When and How You’re Most Likely to Be Murdered at Work
The Bureau of Labor Statistics (BLS) releases comprehensive data every year that details the number of injuries, illnesses and fatalities that have occurred in the workplace over the past 12 months. The preliminary numbers for 2013 have just been released and, like every year, homicide ranks close to the top.
While the number of murders is down from the previous year—397 compared with 2012’s 475—it’s still confounding that one is more likely to be murdered at work than to die on the clock from exposure to electricity, weather or drugs and alcohol (330); a fire or an explosion (148); or a chemical incident (137). There’s even a greater chance of dying at the hands of another individual than from an accident involving machinery (353).
In fact, murder ranks fourth—behind transportation/vehicular incidents (3,624, collectively), being hit by an object (717) and falls (699)—when it comes to causes of death in the U.S. workplace.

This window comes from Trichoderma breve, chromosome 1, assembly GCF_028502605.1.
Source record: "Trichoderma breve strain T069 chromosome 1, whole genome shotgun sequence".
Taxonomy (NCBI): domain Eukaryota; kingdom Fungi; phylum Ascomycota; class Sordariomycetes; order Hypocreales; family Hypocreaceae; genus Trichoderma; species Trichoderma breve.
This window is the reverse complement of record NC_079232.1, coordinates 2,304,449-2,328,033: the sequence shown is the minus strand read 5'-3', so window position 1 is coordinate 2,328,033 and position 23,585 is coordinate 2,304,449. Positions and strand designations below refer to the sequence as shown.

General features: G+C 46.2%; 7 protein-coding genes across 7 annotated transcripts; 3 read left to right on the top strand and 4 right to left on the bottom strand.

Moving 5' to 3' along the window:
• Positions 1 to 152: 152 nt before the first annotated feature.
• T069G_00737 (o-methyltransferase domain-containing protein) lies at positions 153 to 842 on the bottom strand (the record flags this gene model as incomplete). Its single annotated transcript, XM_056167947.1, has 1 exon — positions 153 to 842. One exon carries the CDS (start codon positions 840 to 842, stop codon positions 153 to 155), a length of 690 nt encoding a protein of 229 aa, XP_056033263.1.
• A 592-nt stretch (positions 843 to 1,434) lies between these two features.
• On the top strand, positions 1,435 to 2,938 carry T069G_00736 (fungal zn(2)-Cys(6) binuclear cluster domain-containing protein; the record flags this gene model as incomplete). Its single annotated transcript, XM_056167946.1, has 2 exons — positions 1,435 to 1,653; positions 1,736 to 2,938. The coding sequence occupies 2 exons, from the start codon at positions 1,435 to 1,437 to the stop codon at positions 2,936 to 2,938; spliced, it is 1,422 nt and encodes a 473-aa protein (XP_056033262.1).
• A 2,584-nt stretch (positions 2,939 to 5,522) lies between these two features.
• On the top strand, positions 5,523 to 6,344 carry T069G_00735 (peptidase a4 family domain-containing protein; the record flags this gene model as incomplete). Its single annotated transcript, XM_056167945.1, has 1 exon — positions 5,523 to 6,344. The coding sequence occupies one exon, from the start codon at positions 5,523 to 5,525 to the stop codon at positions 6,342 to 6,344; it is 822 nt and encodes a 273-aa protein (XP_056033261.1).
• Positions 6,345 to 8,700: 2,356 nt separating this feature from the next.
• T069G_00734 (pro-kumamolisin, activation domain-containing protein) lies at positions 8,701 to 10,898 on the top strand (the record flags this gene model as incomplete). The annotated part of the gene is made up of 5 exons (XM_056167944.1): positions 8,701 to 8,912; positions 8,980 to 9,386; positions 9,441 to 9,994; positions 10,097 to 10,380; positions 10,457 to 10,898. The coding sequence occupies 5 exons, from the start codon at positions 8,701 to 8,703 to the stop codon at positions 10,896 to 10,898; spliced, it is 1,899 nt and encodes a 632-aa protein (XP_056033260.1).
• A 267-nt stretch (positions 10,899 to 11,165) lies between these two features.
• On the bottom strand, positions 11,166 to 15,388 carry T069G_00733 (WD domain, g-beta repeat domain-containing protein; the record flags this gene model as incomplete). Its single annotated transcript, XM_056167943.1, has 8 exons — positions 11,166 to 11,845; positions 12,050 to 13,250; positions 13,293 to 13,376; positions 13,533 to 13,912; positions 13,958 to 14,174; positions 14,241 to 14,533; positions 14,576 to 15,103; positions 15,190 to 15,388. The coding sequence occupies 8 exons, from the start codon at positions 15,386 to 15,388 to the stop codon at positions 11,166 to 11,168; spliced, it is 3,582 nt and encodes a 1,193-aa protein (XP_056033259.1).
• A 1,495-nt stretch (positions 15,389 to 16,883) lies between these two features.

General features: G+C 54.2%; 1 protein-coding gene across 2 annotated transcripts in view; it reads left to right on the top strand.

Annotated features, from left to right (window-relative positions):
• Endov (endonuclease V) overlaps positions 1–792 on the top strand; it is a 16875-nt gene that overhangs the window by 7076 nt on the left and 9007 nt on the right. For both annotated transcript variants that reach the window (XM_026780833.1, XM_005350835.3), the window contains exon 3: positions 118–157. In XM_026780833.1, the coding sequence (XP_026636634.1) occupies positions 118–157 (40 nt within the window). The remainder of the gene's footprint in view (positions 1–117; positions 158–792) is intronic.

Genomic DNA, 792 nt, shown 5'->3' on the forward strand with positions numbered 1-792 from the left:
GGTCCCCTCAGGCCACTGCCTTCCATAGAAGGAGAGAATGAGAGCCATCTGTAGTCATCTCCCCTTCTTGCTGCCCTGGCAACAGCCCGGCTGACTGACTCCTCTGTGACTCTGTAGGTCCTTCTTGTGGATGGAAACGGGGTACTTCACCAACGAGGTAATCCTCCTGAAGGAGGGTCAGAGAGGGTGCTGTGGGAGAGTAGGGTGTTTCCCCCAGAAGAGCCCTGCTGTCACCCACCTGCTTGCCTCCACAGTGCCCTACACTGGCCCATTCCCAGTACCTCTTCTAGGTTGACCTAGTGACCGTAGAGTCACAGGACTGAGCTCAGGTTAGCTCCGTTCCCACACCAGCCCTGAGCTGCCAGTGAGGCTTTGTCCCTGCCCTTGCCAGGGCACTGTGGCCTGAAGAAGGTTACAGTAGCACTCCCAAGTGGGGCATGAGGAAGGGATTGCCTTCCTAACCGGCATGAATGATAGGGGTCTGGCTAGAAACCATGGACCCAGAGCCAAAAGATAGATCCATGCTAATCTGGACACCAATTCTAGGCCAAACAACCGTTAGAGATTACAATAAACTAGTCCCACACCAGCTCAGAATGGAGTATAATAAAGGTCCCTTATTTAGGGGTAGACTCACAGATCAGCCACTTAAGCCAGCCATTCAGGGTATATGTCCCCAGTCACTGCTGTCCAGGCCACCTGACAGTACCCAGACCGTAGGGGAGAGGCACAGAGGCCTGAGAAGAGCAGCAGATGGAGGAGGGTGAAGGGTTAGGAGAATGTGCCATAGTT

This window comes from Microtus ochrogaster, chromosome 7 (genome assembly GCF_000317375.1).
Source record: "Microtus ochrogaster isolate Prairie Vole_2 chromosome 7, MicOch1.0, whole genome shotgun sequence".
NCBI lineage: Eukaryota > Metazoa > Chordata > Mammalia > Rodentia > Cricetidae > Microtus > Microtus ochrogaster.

The BLS data also looks at the method, the target, the timing and the perpetrator of each homicide (see our chart below).
Anti-gun lobbyists, take note: Intentional shootings accounted for 316 deaths, followed by 38 stabbings, 20 beatings and two bombings. Ten murders involved some combination of these methods.
And contrary to headlines, when it comes to perpetrators, your co-workers and work associates—both present and former—are not the most likely culprits. They committed 70 murders, whereas random assailants, including robbers, were behind the majority of incidents (198). Still, partners, spouses and family members also featured prominently at 28, and students were responsible for two murders.
As for frequency of homicides, they were spread fairly evenly throughout the year, with small spikes in July, September and December. Monday (of course, Monday) was the day most murder-at-work occurrences happened.
The final data set we drew upon was occupation—and there were a few surprises. Production and transportation led the pack with 50 murders in the last year (taxi drivers and chauffeurs accounted for 26), followed closely by management with 51. Retail sales workers, including cashiers and gaming change workers, were targeted 42 times, which is higher than those working in law enforcement (30). The food preparation industry, such as cooks, waitresses and bartenders, was a shock with 29 homicides.
The Bureau of Labor Statistics will be releasing revised and final numbers in coming months.